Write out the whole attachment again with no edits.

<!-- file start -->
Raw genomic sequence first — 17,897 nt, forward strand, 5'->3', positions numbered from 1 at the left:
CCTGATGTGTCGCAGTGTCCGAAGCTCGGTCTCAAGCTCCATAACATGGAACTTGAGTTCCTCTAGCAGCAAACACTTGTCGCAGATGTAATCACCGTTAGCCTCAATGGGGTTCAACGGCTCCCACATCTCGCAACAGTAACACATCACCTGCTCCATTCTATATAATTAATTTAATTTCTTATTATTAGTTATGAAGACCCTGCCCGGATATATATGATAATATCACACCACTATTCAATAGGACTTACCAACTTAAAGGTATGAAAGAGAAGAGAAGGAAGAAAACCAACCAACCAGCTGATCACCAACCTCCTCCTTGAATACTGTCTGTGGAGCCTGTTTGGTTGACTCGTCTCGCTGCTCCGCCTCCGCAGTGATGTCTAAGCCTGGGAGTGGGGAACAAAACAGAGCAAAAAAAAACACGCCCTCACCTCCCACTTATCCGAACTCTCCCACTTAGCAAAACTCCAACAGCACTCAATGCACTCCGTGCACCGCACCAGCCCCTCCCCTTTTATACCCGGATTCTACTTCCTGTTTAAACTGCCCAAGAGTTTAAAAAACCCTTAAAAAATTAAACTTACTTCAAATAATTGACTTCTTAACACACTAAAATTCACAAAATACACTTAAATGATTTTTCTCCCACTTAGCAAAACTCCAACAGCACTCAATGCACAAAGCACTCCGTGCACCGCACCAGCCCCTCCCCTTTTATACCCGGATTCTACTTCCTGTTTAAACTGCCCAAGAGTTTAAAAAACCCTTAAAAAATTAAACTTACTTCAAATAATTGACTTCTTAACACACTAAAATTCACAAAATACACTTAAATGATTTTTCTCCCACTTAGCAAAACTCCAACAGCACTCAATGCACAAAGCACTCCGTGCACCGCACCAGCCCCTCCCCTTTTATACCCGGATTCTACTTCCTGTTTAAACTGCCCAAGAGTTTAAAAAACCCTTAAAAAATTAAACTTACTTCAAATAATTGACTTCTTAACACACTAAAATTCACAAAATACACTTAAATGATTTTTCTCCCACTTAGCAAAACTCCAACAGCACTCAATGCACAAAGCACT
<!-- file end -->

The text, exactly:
Raw genomic sequence first — 17,897 nt, forward strand, 5'->3', positions numbered from 1 at the left:
CCTGATGTGTCGCAGTGTCCGAAGCTCGGTCTCAAGCTCCATAACATGGAACTTGAGTTCCTCTAGCAGCAAACACTTGTCGCAGATGTAATCACCGTTAGCCTCAATGGGGTTCAACGGCTCCCACATCTCGCAACAGTAACACATCACCTGCTCCATTCTATATAATTAATTTAATTTCTTATTATTAGTTATGAAGACCCTGCCCGGATATATATGATAATATCACACCACTATTCAATAGGACTTACCAACTTAAAGGTATGAAAGAGAAGAGAAGGAAGAAAACCAACCAACCAGCTGATCACCAACCTCCTCCTTGAATACTGTCTGTGGAGCCTGTTTGGTTGACTCGTCTCGCTGCTCCGCCTCCGCAGTGATGTCTAAGCCTGGGAGTGGGGAACAAAACAGAGCAAAAAAAAACACGCCCTCACCTCCCACTTATCCGAACTCTCCCACTTAGCAAAACTCCAACAGCACTCAATGCACTCCGTGCACCGCACCAGCCCCTCCCCTTTTATACCCGGATTCTACTTCCTGTTTAAACTGCCCAAGAGTTTAAAAAACCCTTAAAAAATTAAACTTACTTCAAATAATTGACTTCTTAACACACTAAAATTCACAAAATACACTTAAATGATTTTTCTCCCACTTAGCAAAACTCCAACAGCACTCAATGCACAAAGCACTCCGTGCACCGCACCAGCCCCTCCCCTTTTATACCCGGATTCTACTTCCTGTTTAAACTGCCCAAGAGTTTAAAAAACCCTTAAAAAATTAAACTTACTTCAAATAATTGACTTCTTAACACACTAAAATTCACAAAATACACTTAAATGATTTTTCTCCCACTTAGCAAAACTCCAACAGCACTCAATGCACAAAGCACTCCGTGCACCGCACCAGCCCCTCCCCTTTTATACCCGGATTCTACTTCCTGTTTAAACTGCCCAAGAGTTTAAAAAACCCTTAAAAAATTAAACTTACTTCAAATAATTGACTTCTTAACACACTAAAATTCACAAAATACACTTAAATGATTTTTCTCCCACTTAGCAAAACTCCAACAGCACTCAATGCACAAAGCACT